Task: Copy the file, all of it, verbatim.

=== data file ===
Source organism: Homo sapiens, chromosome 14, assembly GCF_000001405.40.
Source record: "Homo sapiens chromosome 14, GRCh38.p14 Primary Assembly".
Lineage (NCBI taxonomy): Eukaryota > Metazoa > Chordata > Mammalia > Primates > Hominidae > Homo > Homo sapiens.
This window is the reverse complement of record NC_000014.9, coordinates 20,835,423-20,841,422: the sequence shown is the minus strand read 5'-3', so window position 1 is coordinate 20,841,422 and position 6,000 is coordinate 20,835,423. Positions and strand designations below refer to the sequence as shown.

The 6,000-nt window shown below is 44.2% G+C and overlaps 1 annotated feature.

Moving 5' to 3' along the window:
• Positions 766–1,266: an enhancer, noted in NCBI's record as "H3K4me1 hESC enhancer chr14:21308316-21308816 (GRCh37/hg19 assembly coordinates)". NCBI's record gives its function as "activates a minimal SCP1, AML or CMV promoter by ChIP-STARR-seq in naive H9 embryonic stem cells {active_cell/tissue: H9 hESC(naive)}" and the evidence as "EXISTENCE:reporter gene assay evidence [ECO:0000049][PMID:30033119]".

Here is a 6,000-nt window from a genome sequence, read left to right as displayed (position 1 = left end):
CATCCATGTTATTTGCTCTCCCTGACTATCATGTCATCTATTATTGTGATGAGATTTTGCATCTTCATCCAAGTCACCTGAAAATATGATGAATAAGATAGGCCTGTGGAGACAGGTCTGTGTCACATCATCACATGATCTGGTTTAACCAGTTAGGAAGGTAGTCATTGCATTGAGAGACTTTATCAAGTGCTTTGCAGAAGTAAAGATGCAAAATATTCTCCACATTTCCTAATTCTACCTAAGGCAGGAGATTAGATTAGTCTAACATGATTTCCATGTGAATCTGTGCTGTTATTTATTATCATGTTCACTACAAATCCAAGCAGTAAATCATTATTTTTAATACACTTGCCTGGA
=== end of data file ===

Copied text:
Source organism: Homo sapiens, chromosome 14, assembly GCF_000001405.40.
Source record: "Homo sapiens chromosome 14, GRCh38.p14 Primary Assembly".
Lineage (NCBI taxonomy): Eukaryota > Metazoa > Chordata > Mammalia > Primates > Hominidae > Homo > Homo sapiens.
This window is the reverse complement of record NC_000014.9, coordinates 20,835,423-20,841,422: the sequence shown is the minus strand read 5'-3', so window position 1 is coordinate 20,841,422 and position 6,000 is coordinate 20,835,423. Positions and strand designations below refer to the sequence as shown.

The 6,000-nt window shown below is 44.2% G+C and overlaps 1 annotated feature.

Moving 5' to 3' along the window:
• Positions 766–1,266: an enhancer, noted in NCBI's record as "H3K4me1 hESC enhancer chr14:21308316-21308816 (GRCh37/hg19 assembly coordinates)". NCBI's record gives its function as "activates a minimal SCP1, AML or CMV promoter by ChIP-STARR-seq in naive H9 embryonic stem cells {active_cell/tissue: H9 hESC(naive)}" and the evidence as "EXISTENCE:reporter gene assay evidence [ECO:0000049][PMID:30033119]".

Here is a 6,000-nt window from a genome sequence, read left to right as displayed (position 1 = left end):
CATCCATGTTATTTGCTCTCCCTGACTATCATGTCATCTATTATTGTGATGAGATTTTGCATCTTCATCCAAGTCACCTGAAAATATGATGAATAAGATAGGCCTGTGGAGACAGGTCTGTGTCACATCATCACATGATCTGGTTTAACCAGTTAGGAAGGTAGTCATTGCATTGAGAGACTTTATCAAGTGCTTTGCAGAAGTAAAGATGCAAAATATTCTCCACATTTCCTAATTCTACCTAAGGCAGGAGATTAGATTAGTCTAACATGATTTCCATGTGAATCTGTGCTGTTATTTATTATCATGTTCACTACAAATCCAAGCAGTAAATCATTATTTTTAATACACTTGCCTGGA